I would point out this is the summer, it's very hot there right now, and children love to splash around and play in
the Merced. If he or she swallowed a little river water, that might possibly explain how they contracted it...
avatar Re: Norwalk Virus in the Valley
June 29, 2009 09:37PM
Quote
PineCone
The tap water is very pure there.

That's because it is chlorinated.

Quote

I would point out this is the summer, it's very hot there right now, and children love to splash around and play in
the Merced. If he or she swallowed a little river water, that might possibly explain how they contracted it...

That would be my first guess.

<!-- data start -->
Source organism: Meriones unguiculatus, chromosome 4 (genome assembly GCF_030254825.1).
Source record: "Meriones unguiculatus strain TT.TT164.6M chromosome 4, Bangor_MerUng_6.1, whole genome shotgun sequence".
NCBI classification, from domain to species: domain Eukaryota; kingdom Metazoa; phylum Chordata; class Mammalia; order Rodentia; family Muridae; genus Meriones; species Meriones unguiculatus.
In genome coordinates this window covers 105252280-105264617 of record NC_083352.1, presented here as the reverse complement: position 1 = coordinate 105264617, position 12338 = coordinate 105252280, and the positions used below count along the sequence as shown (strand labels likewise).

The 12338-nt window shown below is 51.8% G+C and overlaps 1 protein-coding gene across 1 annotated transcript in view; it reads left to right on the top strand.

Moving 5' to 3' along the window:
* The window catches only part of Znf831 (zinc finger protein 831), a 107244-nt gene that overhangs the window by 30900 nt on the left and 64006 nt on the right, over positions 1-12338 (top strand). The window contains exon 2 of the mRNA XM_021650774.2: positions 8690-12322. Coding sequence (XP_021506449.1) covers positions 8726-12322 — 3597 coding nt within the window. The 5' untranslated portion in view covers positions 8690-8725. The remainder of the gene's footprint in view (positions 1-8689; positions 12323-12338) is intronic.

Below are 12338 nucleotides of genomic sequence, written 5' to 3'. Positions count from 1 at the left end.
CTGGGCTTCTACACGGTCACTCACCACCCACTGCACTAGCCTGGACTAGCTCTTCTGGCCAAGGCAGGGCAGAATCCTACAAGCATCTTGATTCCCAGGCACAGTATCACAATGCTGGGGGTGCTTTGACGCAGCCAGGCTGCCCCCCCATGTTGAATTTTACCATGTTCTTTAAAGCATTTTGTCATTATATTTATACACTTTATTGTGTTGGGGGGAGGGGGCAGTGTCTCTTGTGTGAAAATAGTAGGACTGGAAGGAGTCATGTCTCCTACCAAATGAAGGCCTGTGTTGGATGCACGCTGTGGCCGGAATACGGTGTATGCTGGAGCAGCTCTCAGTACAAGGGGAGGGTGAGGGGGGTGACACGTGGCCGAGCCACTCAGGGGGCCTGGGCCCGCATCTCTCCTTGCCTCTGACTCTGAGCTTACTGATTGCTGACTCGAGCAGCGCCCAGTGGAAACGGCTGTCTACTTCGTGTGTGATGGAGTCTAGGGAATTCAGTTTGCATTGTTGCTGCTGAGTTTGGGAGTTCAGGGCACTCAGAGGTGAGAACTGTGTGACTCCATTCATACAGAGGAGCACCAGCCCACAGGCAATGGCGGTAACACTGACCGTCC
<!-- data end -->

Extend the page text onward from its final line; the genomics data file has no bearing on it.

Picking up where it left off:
avatar Re: Norwalk Virus in the Valley
June 29, 2009 09:42PM
Chlorinated huh? Sure doesn't taste like it! Maybe it's the great ambiance of the place that makes it taste so good to me! grinning smiley
avatar Re: Norwalk Virus in the Valley
June 29, 2009 09:47PM
Quote
PineCone
Chlorinated huh? Sure doesn't taste like it!

It tastes like it to me.

Quote

Maybe it's the great ambiance of the place that makes it taste so good to me! grinning smiley

The chlorination isn't real heavy. That might help.
avatar Re: Norwalk Virus in the Valley
July 02, 2009 07:16PM
Quote
dagr47
A friend just returned yesterday from a week camping in Upper Pines. He said one of his kids came down with the Norwalk virus while there and passed it around the family during the week. Has anyone else heard about this?

- Dave

When did the first symptoms occur in relation to arriving in the valley. Most likely acquired outside the park or from a fecal-oral route (poor hygene in toilet facilities).



The cure for a fallacious argument is a better argument, not the suppression of ideas.
-- Carl Sagan